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From: Parker de Waal <Parker.deWaal09.kzoo.edu>

Date: Fri, 26 Jul 2013 10:30:56 -0400

Hi Jason,

Thank you for taking the time to thoroughly explain the REMD system, I'll

have to read more into this simulation method before I work on my own

computations.

Best,

Parker

On Thu, Jul 25, 2013 at 12:17 PM, Jason Swails <jason.swails.gmail.com>wrote:

*> On Thu, Jul 25, 2013 at 9:03 AM, Parker de Waal <Parker.deWaal09.kzoo.edu
*

*> >wrote:
*

*>
*

*> > Hi Amber Users,
*

*> >
*

*> > I'm currently looking into using REMD to simulate the the effects of a
*

*> > single aa substitution and was wondering if anyone had any experience
*

*> with
*

*> > implicit vs explicit solvent models. To my knowledge explicit provides a
*

*> > higher level of accuracy at the expense of increased computational
*

*> demand,
*

*> > however I am unsure how the choice of explicit vs implicit would affect
*

*> the
*

*> > results of REMD.
*

*> >
*

*>
*

*> First off, it's important to realize that REMD, when implemented and used
*

*> properly, samples from exactly the same stationary distributions
*

*> (ensembles) as uncoupled, regular MD simulations run under the exact same
*

*> conditions. The only difference being that replicas can traverse state
*

*> space as well as its standard phase space in order to dodge and/or scale
*

*> high barriers. As a result, the difference between implicit and explicit
*

*> solvent in REMD, as far as sampling and accuracy, is exactly the same as it
*

*> is in standard MD. A simulation run out infinitely long without REMD will
*

*> give exactly the same results as an infinitely long
*

*>
*

*>
*

*> REMD simulation, the only difference being that the REMD simulations
*

*> should converge faster.
*

*>
*

*> The importance of implicit vs. explicit solvent comes from the impact that
*

*> explicit water molecules has on the required number of replicas. For
*

*> T-REMD, specifically, exchange probabilities are calculated via:
*

*>
*

*> Prob = exp(-(Beta_i - Beta_j)*(E_i - E_j))
*

*>
*

*> Therefore, the exchange probability is only high if the temperature and/or
*

*> energy differences are small. The replicas must be spaced such that the
*

*> probability is high enough to give proper mixing (~20% acceptance rate is a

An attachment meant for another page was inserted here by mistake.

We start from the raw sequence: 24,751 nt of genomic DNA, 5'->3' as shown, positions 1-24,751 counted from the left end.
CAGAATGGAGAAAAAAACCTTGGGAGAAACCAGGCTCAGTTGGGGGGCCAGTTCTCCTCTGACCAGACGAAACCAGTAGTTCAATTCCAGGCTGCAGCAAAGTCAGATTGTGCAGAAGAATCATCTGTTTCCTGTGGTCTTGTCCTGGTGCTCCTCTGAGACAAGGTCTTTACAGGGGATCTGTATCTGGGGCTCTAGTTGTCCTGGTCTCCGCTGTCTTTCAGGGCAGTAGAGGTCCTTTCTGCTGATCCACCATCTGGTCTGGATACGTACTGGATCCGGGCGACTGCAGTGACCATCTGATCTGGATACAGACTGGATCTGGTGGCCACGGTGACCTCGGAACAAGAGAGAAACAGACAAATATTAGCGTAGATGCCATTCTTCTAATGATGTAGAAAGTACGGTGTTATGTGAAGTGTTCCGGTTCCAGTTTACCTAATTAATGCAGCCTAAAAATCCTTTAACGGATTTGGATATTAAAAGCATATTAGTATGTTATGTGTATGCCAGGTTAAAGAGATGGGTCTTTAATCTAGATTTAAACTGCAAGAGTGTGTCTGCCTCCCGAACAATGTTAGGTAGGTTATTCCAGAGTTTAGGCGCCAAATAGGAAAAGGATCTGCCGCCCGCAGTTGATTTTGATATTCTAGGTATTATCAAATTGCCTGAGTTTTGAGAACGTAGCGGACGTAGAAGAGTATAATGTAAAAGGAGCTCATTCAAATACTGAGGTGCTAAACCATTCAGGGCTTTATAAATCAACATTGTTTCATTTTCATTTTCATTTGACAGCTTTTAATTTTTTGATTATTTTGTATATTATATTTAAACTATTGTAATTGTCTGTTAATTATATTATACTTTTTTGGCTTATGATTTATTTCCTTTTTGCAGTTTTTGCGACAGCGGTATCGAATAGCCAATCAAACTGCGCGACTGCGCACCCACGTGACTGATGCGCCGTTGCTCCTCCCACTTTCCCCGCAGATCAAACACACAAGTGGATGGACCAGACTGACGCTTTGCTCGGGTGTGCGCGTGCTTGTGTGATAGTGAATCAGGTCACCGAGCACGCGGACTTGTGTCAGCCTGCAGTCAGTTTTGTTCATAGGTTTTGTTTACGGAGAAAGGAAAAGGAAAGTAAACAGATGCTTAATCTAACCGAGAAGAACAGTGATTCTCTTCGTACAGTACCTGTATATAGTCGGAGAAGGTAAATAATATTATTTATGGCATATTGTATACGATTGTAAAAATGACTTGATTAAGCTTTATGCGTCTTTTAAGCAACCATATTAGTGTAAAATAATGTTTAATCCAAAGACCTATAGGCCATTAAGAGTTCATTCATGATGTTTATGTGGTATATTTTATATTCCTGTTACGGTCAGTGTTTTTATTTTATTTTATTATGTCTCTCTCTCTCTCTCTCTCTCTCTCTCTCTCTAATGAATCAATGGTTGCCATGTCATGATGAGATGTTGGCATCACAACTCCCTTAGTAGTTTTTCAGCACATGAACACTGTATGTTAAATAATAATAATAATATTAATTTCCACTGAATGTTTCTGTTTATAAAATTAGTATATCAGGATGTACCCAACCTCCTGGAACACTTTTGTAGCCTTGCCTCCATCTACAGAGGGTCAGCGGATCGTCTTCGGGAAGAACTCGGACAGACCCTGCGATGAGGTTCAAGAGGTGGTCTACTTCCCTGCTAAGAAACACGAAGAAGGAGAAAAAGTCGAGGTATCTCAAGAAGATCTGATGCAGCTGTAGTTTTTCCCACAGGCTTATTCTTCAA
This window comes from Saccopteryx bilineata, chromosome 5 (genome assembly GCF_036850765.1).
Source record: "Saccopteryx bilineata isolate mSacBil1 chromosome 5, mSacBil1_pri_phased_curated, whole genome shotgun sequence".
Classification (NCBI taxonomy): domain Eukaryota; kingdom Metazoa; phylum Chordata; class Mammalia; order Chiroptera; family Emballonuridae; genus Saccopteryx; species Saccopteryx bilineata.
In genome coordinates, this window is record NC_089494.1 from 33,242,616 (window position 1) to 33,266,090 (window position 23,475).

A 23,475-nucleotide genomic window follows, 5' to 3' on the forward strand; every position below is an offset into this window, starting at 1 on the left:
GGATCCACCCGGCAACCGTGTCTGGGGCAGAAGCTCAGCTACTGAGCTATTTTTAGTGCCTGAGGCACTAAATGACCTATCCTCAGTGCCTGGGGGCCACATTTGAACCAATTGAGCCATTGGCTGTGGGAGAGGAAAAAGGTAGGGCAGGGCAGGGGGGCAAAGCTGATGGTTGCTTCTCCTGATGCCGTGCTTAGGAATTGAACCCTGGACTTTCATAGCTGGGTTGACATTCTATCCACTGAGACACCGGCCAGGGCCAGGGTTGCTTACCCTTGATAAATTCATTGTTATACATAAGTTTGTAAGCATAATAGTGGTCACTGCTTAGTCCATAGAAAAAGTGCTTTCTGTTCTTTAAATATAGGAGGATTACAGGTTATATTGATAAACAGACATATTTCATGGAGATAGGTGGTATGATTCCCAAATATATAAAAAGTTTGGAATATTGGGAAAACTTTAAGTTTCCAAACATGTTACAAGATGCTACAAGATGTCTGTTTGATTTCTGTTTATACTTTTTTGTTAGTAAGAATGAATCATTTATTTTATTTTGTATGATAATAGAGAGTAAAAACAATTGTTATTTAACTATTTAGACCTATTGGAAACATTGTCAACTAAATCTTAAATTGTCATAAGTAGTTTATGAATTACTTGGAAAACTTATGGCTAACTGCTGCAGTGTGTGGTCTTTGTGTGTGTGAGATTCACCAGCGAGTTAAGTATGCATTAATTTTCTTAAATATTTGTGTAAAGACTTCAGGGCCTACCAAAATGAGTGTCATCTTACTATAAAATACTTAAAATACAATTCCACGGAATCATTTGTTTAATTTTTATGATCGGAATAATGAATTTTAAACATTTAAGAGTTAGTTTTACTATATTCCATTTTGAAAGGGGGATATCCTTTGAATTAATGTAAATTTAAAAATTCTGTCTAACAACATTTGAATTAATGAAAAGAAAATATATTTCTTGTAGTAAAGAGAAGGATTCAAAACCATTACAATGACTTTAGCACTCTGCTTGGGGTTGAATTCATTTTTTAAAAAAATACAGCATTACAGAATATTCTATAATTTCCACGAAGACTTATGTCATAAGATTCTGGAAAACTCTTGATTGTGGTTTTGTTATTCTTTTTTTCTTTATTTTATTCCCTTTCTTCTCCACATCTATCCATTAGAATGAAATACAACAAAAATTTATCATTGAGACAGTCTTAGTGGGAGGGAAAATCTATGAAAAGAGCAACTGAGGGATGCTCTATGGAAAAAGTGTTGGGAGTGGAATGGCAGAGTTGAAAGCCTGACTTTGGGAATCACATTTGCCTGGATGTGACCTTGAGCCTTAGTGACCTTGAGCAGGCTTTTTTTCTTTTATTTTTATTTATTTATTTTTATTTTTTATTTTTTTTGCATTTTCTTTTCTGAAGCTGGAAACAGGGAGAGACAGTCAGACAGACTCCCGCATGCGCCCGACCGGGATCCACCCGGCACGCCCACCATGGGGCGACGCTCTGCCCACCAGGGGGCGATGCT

*

*> good target). A good way to see if you will get good exchange rates is to
*

*> look at the overlaps of the energy distributions between adjacent replicas.
*

*> If there is 'good' overlap, then there will be a good chance that exchange
*

*> attempts will occur when the energy difference is small (or, even better,
*

*> negative -- those exchanges are always accepted).
*

*>
*

*> The complication here is that the widths of the energy distributions scales
*

*> as 1/sqrt(N), where N is the number of particles in the system (standard
*

*> stat mech -- look for 'fluctuations' in your favorite text). Thus, as you
*

*> increase the number of particles, the widths of the potential energy
*

*> distributions decreases. This in turn requires that you use more replicas
*

*> spaced closer together in temperature-space to ensure good exchange rates.
*

*> Since explicit solvent simulations tend to have a huge number of particles
*

*> compared to implicit solvent simulations, explicit solvent simulations
*

*> often require many more replicas for T-REMD than do implicit solvent
*

*> calculations to cover the same temperature range. You can play around with
*

*> this link to see the effect of explicit solvent on the number of necessary
*

*> replicas: http://folding.bmc.uu.se/remd/.
*

*>
*

*> Note, this is specific to T-REMD. Other versions of REMD (e.g., pH-REMD
*

*> and umbrella REMD) depend on fluctuations of different variables (like
*

*> total number of titrating protons for pH-REMD and the strength of the
*

*> harmonic restraints for umbrella REMD), so the same arguments do not
*

*> universally apply to "replica exchange" in general.
*

*>
*

*> HTH,
*

*> Jason
*

*>
*

*> --
*

*> Jason M. Swails
*

*> BioMaPS,
*

*> Rutgers University
*

*> Postdoctoral Researcher
*

*> _______________________________________________
*

*> AMBER mailing list
*

*> AMBER.ambermd.org
*

*> http://lists.ambermd.org/mailman/listinfo/amber
*

*>
*

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Received on Fri Jul 26 2013 - 08:00:04 PDT

Date: Fri, 26 Jul 2013 10:30:56 -0400

Hi Jason,

Thank you for taking the time to thoroughly explain the REMD system, I'll

have to read more into this simulation method before I work on my own

computations.

Best,

Parker

On Thu, Jul 25, 2013 at 12:17 PM, Jason Swails <jason.swails.gmail.com>wrote:

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Received on Fri Jul 26 2013 - 08:00:04 PDT

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